Instructions: Take a nature walk to collect small twigs, dried grasses, vines, strips of bark, leaves with stems, etc. Back in the classroom, demonstrate basic over and under weaving techniques. Set out collected materials and let kids practice weaving small nature placemats, baskets or wall hangings.
16. Pipe Cleaner Turkeys
Description: Bending and twisting pipe cleaners to form the shapes of turkeys boost fine motor strength and coordination. Kids will strengthen their finger muscles as they take shape.
Instructions: Provide an array of orange, brown, red, and yellow pipe cleaners. Demonstrate how to hold 3-4 together to form the turkey’s body, then twist some into a neck, and head shape. Show how to use additional pipe cleaners to shape wings, tail feathers, feet, and a beak. Let kids use googly eyes and construction paper to further decorate their pipe cleaner turkeys.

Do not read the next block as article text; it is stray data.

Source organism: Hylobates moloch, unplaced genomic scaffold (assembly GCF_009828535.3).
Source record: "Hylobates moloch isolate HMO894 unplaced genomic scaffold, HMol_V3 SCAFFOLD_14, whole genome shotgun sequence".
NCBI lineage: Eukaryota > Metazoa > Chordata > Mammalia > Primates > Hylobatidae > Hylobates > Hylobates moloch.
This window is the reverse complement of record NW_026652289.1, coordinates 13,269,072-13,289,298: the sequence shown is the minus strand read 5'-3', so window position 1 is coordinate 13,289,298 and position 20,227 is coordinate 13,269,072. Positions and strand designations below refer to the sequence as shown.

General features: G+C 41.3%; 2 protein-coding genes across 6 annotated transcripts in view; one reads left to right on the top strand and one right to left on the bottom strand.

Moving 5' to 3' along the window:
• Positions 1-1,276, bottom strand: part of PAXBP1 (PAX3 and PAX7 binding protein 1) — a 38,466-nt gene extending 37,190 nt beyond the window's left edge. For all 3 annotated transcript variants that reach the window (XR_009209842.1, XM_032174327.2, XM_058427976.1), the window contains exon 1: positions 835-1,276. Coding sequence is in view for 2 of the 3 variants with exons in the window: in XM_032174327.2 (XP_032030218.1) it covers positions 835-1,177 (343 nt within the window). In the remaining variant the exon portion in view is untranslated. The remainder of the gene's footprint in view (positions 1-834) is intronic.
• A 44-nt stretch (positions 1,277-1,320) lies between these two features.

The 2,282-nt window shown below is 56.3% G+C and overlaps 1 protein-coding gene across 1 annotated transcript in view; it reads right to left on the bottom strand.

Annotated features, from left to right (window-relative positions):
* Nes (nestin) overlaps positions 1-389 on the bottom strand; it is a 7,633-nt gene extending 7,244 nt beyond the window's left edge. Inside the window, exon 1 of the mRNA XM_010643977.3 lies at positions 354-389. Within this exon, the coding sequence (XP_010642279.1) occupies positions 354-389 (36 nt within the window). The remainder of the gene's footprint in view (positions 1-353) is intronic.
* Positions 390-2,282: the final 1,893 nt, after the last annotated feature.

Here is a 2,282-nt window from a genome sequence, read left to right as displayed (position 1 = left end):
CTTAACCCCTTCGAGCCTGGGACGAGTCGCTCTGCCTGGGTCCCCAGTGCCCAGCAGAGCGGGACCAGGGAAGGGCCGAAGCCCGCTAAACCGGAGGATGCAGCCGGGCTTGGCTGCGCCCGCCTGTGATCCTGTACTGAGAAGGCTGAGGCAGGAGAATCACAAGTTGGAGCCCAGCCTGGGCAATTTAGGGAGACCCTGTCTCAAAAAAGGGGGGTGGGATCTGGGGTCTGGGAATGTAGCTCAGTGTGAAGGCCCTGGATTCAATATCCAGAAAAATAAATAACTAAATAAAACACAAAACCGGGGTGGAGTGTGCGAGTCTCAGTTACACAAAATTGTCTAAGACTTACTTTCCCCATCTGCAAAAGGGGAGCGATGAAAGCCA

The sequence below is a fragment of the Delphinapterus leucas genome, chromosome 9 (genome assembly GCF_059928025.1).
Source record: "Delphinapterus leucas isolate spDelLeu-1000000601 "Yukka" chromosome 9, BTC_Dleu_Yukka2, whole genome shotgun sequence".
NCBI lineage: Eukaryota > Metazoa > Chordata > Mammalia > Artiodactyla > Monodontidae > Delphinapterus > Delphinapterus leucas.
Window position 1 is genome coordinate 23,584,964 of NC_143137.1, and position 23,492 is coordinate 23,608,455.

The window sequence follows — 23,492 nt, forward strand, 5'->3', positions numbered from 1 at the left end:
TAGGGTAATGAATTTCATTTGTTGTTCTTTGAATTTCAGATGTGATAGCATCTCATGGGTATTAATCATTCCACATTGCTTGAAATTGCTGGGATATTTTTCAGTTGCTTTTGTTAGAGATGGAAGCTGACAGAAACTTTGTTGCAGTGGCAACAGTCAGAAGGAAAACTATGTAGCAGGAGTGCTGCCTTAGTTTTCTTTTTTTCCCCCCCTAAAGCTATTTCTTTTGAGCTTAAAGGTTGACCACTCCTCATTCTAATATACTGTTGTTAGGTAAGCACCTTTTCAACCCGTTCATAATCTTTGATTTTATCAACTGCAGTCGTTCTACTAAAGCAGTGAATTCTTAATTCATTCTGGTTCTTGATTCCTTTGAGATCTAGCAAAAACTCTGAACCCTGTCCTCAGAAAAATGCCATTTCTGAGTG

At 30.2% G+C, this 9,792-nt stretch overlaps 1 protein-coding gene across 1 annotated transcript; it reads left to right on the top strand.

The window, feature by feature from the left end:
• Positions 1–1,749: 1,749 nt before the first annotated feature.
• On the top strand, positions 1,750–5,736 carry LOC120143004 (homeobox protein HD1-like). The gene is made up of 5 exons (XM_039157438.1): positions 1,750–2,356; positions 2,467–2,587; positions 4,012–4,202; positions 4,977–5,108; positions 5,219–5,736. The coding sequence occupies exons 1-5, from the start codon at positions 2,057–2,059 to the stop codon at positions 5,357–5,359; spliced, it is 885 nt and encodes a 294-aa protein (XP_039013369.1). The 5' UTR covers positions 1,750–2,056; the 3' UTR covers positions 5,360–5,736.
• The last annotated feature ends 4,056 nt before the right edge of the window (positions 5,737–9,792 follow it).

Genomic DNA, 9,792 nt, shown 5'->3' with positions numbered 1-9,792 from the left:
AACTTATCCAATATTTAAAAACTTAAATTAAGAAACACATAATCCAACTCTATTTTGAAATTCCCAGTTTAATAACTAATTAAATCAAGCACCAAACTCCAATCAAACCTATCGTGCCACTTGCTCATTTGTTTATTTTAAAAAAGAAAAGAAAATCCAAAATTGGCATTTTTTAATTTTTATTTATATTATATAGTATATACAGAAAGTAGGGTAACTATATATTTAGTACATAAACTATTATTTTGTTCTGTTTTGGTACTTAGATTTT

17. Autumn Sensory Bin
Description: Playing with scooping, pouring, and manipulating autumn materials engages the senses of touch, sight, and sound while promoting discovery and vocabulary.
Instructions: Fill bins or tubs with dried corn kernels, gourds, acorns, pinecones, leaves, sticks, mini pumpkins, and other autumn finds. Let kids touch, scoop, sort, weigh, and explore the sensory materials. Introduce new vocabulary to describe the items. Add turkey feather props for imaginative play.
18. Sponge Painting
Description: Kids learn about color mixing, shapes, and patterns while creating unique prints using everyday sponges.